Directed by: Supervising director: Ben Sharpsteen
Sequence directors: Norman Ferguson/Wilfred Jackson/Bill Roberts/Jack Kinney/Samuel Armstrong
Written by: Otto Englander/Joe Grant/Dick Huemer
Based on book by: Helen Aberson/Harold Pearl
I’ve always thought of Dumbo as being the most boring of the early Disney flicks. Still good, but just not much going on. On this viewing, I certainly didn’t think it was boring…but it was definitely weird. The whole feeling of the film was different from any of the others.
Dumbo, of course, is the story of racism and ableism in America. An elephant is born in the circus to a sweet-natured mama elephant. She names him Jumbo, Jr, after his dad (who’s never seen, if I remember right). But when his giant ears unfold after a sneeze, he’s dubbed “Dumbo” by the cruel ladies who share Mrs Jumbo’s pen.
Of course, Dumbo is teased by everyone. A bunch of boys start to tease and torture him and Mrs Jumbo rails on them. She stomps and throws and charges, eventually being locked away in elephant solitary. The only way she can see her beloved son is through a little window that she can only reach her trunk out to touch him. This is where the saddest of all Disney songs, “Baby Mine” is played.
Separating a child from its mother is never a good thing.
Like Pinocchio before him, Dumbo has a conscience, of a sort. Timothy, a circus mouse who helps him get through some rough times. He comforts him when his mama is taken away and helps him get a starring spot in a clown big routine. Unfortunately, that routine goes horribly awry. Elephants get injured and tents come toppling down. Dumbo is relegated to the clowns. He and Timothy accidentally drink some water with alcohol in it and get super drunk. (“Pink Elephants On Parade.”)
The next morning, Dumbo and Timothy are in a tree. Whut? How? Well, time to get down.
Turns out, Dumbo can fly! A crew of crows (one voiced by former Cricket, Cliff Edwards) make fun of the situation, but then he proves them wrong by actually flying. They help him and he and Timothy make a plan.
Of course, everything ends happily and Dumbo is reunited with his mama. (Let’s hope things go as well for other kids separated from their mamas.)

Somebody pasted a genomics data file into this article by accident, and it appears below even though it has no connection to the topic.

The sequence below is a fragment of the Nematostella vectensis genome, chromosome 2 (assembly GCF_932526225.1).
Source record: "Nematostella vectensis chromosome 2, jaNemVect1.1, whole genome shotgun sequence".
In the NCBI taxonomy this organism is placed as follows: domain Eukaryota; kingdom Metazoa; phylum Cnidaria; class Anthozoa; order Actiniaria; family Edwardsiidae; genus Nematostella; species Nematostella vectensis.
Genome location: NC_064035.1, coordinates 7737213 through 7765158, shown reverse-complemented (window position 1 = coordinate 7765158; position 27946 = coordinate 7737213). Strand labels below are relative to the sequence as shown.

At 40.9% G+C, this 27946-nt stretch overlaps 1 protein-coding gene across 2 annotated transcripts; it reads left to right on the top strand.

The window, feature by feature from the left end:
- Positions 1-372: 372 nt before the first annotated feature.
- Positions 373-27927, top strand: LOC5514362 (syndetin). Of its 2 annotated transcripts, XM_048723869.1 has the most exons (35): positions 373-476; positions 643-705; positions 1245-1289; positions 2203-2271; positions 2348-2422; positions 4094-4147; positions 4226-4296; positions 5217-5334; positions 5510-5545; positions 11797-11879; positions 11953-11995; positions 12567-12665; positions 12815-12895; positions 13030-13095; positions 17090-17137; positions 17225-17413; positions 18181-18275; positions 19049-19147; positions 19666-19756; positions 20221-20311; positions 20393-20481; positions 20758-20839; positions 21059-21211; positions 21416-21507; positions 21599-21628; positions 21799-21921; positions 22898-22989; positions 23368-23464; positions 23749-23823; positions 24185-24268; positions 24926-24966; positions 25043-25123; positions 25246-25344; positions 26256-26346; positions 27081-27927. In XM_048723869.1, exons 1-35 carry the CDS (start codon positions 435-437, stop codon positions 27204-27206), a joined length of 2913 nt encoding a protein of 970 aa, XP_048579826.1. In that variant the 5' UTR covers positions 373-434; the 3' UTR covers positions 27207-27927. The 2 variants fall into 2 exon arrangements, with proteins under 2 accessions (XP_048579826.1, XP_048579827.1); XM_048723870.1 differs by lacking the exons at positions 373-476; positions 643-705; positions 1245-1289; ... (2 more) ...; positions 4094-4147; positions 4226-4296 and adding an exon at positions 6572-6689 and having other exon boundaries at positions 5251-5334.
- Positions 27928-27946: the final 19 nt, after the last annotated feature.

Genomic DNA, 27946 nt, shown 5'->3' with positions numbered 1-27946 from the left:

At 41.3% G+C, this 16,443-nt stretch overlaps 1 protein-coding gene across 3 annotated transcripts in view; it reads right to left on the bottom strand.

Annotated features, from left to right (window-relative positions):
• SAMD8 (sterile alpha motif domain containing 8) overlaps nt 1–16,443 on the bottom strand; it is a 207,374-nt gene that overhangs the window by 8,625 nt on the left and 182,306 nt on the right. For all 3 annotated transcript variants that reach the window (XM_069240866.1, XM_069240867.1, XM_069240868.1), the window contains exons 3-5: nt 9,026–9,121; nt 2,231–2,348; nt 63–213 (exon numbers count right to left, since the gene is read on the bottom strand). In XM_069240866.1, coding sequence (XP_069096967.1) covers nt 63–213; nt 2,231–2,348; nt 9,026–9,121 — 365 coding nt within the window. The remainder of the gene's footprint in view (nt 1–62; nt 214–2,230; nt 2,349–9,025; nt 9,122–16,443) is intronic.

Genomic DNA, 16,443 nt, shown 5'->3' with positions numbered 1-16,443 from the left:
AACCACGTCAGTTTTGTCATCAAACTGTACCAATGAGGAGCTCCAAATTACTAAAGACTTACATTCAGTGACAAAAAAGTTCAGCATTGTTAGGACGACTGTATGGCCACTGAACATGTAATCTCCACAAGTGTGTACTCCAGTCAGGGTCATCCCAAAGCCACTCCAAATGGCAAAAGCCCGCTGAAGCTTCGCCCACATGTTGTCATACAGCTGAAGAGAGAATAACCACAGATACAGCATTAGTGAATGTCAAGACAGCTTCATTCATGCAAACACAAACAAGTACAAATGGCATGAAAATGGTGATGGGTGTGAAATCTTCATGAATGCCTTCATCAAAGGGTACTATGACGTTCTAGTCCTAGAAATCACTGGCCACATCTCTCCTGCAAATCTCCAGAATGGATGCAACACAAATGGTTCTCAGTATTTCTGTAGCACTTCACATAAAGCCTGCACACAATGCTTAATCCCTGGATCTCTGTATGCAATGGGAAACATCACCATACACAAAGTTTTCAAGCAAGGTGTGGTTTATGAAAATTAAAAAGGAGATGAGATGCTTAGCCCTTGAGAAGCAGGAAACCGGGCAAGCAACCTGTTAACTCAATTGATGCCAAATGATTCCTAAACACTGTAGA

Dumbo is a sweet little movie. It’s the second shortest Disney feature film at just over an hour long, but it packs an emotional wallop. The scene where Dumbo goes to visit his mama is just heartbreaking. And then, the drunk scene is a surreal masterpiece. So weird and so good.
As I was watching the movie and the crow scene came up, I thought, “Oh, man. Here’s the racism. This is kinda awful.”
But I just read some opinions on it and they made sense. The main crow (named Jim Crow in the script, but unnamed in the film) was voiced by former Cricket, Cliff Edwards. The rest were a group of African American singers called the Hall Johnson Choir. The characters are probably the smartest of all of the characters in the film. They never make fun of Dumbo. They’re making fun of Timothy and his belief that an elephant can fly. But, as soon as they understand that he CAN fly, they turn right around and encourage him. They’re all about self-confidence. They’re kind of the heroes of the story! Whoopi Goldberg has gone on record as saying that they should be marketed like every other Disney character.
I’m not here to say “This is racist and this isn’t.” Make up your own mind. But there’s an interesting argument.
This movie was…weird. It’s great! No doubt about that. But the animation is, compared to earlier Disney films, kinda pedestrian. That’s because a) they were doing things on the cheap, so the animation isn’t as lavish as past productions and b) there was an animators’ strike in the middle of production. (The clowns are based on the strikers.) After this, the company was no longer a “family.”
The result, though, is a weird production that looks like an 80s Don Bluth film. It doesn’t look like a Disney film at all. It’s the beginning of the simplification of their features. They would pop back with a few that were lavish and complex here and there, but those would typically be the exception, not the rule.